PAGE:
However, the joint effect of hs-CRP and hypoalbuminemia among CAD patients remains unclear. Therefore, the current study aimed to test whether high hs-CRP levels can, independently and jointly with hypoalbuminemia, predict an increased risk of all-cause mortality among CAD patients in a multicenter prospective Reduction of Risk for Contrast-Induced Nephropathy (REICIN) study.
Population, materials, and methods
Data sources and study population
Based on REICIN study data, the current study is a prospective, multicenter, observational cohort study to assess a method of reducing risk for contrast-induced nephropathy among patients given coronary angiography (CAG) who were admitted to one of 12 teaching hospitals in the Guangdong, Fujian, and Xinjiang Provinces of China from January 2013 to February 2016. Details of the site investigators and hospitals are presented in Additional file 1: Table S1. Patients were recruited according to the inclusion and exclusion criteria (Additional file 1: Table S2). Details of the cohort procedure are provided in Additional file 1: Fig. S1 and the inclusion/exclusion criteria are described in Additional file 1: Table S2. Based on the analysis of 4271 patients given CAG, the exclusion criteria were: patients who did not have a diagnosis of CAD (n = 746); patients who were missing follow-up information (n = 266); and patients whose data for serum levels of hs-CRP and albumin were missing (n = 1810). After exclusions, a total of 1449 CAD patients were enrolled (Fig. 1).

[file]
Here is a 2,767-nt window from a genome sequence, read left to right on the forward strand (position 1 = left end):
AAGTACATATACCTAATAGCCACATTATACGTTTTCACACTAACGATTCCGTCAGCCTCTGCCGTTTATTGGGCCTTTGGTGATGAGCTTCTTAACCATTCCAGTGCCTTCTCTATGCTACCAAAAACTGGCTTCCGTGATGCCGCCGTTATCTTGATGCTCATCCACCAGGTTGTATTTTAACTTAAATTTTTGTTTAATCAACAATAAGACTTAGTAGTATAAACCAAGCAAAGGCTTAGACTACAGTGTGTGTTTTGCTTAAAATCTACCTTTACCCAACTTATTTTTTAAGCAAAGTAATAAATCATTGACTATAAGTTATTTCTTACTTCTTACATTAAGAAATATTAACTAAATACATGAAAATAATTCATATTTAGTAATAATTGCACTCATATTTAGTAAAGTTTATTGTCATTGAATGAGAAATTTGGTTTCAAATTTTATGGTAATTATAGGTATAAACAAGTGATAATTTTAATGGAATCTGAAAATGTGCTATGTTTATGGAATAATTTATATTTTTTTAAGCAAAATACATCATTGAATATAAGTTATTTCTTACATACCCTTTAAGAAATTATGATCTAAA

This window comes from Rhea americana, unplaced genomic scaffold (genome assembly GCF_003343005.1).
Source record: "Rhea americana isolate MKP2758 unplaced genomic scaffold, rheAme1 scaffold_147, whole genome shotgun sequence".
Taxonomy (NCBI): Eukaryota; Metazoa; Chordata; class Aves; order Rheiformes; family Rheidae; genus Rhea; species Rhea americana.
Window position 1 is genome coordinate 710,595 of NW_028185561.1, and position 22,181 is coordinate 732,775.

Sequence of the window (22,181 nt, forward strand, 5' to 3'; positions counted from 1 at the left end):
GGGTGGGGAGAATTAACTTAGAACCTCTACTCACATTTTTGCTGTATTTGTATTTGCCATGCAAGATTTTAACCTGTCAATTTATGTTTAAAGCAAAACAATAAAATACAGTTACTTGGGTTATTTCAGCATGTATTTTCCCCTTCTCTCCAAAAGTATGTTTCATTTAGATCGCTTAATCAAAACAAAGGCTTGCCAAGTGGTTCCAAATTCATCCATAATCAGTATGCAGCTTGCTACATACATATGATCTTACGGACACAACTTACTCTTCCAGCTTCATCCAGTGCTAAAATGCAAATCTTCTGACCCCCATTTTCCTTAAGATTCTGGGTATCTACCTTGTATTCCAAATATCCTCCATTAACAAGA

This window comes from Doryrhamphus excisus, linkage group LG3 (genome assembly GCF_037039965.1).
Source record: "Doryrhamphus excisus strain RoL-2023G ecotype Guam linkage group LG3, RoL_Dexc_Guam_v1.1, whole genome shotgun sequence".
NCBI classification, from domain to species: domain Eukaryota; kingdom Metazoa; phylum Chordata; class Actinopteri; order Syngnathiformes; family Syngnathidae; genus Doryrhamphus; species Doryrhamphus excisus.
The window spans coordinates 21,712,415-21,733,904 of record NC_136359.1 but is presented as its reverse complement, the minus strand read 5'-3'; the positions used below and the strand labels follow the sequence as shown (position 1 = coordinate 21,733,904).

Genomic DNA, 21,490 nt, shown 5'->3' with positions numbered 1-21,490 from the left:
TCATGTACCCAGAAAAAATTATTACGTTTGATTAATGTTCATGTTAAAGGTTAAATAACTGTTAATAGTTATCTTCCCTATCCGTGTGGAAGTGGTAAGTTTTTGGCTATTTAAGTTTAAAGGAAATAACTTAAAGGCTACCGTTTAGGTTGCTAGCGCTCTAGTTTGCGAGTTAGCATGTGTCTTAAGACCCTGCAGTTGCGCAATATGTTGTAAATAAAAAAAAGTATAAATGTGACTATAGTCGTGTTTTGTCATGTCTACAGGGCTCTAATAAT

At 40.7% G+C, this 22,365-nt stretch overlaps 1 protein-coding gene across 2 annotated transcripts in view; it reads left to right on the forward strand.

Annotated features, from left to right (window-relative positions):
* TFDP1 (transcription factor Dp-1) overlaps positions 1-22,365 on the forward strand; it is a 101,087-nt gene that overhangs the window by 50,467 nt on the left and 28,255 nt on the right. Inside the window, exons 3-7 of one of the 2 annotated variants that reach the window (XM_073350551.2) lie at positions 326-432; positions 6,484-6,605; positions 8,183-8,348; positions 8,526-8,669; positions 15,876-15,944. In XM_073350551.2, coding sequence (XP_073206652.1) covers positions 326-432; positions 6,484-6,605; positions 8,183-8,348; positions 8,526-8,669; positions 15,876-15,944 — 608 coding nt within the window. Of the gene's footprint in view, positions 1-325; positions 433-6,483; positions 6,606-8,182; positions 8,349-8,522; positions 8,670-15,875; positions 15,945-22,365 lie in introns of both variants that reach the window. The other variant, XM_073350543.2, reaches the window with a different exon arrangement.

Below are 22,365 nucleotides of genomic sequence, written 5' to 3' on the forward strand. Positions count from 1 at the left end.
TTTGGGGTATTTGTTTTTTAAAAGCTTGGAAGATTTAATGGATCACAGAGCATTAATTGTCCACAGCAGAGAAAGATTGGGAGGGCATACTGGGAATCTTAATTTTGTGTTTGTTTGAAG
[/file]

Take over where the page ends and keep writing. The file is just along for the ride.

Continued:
Measurements of albumin and hs-CRP
Blood samples, including serum albumin, creatinine, glucose, hs-CRP, and other hematologic parameters, were obtained from all patients the morning after admission. Serum albumin levels were measured by the photometric method in the hospital laboratory. We used a high-sensitivity CRP enzyme-linked immunosorbent assay (ELISA) kit to determined hs-CRP levels. Both hs-CRP and serum albumin were detected in the same laboratory and the same measurement methods were used in all centers.
CAD was defined as a chronic coronary syndrome or acute coronary syndrome [17,18,19]. Chronic kidney disease (CKD) was defined as an estimated glomerular filtration rate (eGFR) < 60 mL/min/1.73 m2. eGFR was calculated by the Modification of Diet in Renal Disease (MDRD) equation . Anemia was defined according to the World Health Organization criteria, i.e. baseline hematocrit value < 39% for men and < 36% for women. Hypoalbuminemia was defined as albumin < 35 g/L.
Study endpoints and clinical follow-up
The primary endpoint was long-term all-cause mortality, which was defined as any death after the date of enrollment. This information was monitored and recorded by research assistants and trained nurses through outpatient interviews and via telephone. The proportion of subjects that were unable to complete follow-up did not exceed 10%.